If There Is No Oxygen in Space, How Does the Sun Burn?

If There Is No Oxygen in Space, How Does the Sun Burn?

A solar flare on our sun in 2013. (Photo: NASA/Goddard/SDO)

The Sun has been a source of fascination since ancient days. Ancient astronomers such as Anaxagoras noted its fiery nature. Even in NASA's modern, high-res images, the star at the center of our solar system shines and pulses like a ball of fire. This might even lead one to wonder, as netizens have, how the Sun can burn when fire requires oxygen, and space lacks oxygen. The answer? The Sun is in fact a ball of nuclear fusion astronomically hotter than any fire on Earth—so the conditions for its existence are different.

Space is famously not hospitable to human survival due in part to the lack of breathable oxygen. However, there is some oxygen in space. Oxygen molecules are known as O2, because they are two oxygen atoms bonded together. This molecular oxygen is what we breathe on Earth. There are rare traces of it in space, but “because oxygen atoms cling tightly to stardust, preventing them from joining together to form oxygen molecules,” says Science, it is not abundant. Interestingly, breathable oxygen was created after the Big Bang. Nuclear fusion within young stars produced oxygen as we know it.

Fire requires oxygen to burn—at least 16% of the atmosphere. But the lack of oxygen does not affect the glowing of the Sun. The Sun is not in fact burning, in the sense of earthly combustion. Instead, it has an ongoing nuclear fusion reaction. A mass of hydrogen and helium at extreme temperature and pressure react to produce light and heat. According to the Department of Energy, “In a fusion reaction, two light nuclei merge to form a single heavier nucleus. The process releases energy because the total mass of the resulting single nucleus is less than the mass of the two original nuclei. The leftover mass becomes energy.” This energy travels as radiation to Earth, where it acts upon atoms in our own atmosphere to create heat. That's how the Sun “burns” in the oxygen-deprived realm of space.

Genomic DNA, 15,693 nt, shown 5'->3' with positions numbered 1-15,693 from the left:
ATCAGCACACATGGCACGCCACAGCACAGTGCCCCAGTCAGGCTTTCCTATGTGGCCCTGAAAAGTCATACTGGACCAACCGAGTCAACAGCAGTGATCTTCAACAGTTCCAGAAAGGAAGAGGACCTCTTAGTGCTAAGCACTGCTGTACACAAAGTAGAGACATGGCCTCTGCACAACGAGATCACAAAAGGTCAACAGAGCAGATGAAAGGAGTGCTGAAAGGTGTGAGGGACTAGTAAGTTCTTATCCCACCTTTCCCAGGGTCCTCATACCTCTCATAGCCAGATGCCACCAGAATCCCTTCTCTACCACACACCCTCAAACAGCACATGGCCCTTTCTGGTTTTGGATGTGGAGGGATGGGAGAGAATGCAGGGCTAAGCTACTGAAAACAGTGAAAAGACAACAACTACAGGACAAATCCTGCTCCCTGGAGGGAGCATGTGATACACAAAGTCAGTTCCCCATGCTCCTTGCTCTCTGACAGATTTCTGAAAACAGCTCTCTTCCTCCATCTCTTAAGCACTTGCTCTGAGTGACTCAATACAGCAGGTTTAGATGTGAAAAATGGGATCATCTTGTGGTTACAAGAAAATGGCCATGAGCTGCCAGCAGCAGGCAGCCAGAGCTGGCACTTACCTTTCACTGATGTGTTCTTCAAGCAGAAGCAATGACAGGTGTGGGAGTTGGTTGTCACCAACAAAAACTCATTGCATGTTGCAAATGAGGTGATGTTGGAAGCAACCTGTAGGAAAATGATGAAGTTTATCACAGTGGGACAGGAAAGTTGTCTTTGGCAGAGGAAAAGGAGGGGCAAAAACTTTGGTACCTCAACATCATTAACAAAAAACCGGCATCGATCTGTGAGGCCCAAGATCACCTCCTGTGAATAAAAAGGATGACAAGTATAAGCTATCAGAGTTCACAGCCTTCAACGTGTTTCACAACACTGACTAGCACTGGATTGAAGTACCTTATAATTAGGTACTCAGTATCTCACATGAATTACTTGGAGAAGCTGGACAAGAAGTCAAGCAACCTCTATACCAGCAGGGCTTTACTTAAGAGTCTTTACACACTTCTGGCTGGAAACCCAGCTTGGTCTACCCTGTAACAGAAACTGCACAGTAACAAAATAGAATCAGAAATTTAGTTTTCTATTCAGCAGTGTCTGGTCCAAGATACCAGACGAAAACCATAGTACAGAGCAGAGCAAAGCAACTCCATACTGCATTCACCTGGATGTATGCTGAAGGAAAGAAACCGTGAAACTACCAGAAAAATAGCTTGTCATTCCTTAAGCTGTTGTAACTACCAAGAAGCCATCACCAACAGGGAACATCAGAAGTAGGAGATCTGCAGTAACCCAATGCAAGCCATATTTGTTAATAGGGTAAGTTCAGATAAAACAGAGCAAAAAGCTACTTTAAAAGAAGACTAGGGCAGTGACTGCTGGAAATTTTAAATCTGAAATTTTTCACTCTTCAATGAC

The Sun may look like a ball of fire, but it is in fact a ball of nuclear fusion astronomically hotter than any fire on Earth.

h/t: [IFL Science]

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Madeleine Muzdakis

Madeleine Muzdakis is a Contributing Writer at My Modern Met and a historian of early modern Britain & the Atlantic world. She holds a BA in History and Mathematics from Brown University and an MA in European & Russian Studies from Yale University. Madeleine has worked in archives and museums for years with a particular focus on photography and arts education. When she isn’t writing, she enjoys hiking, film photography, and studying law while cuddling with her cat Georgia.
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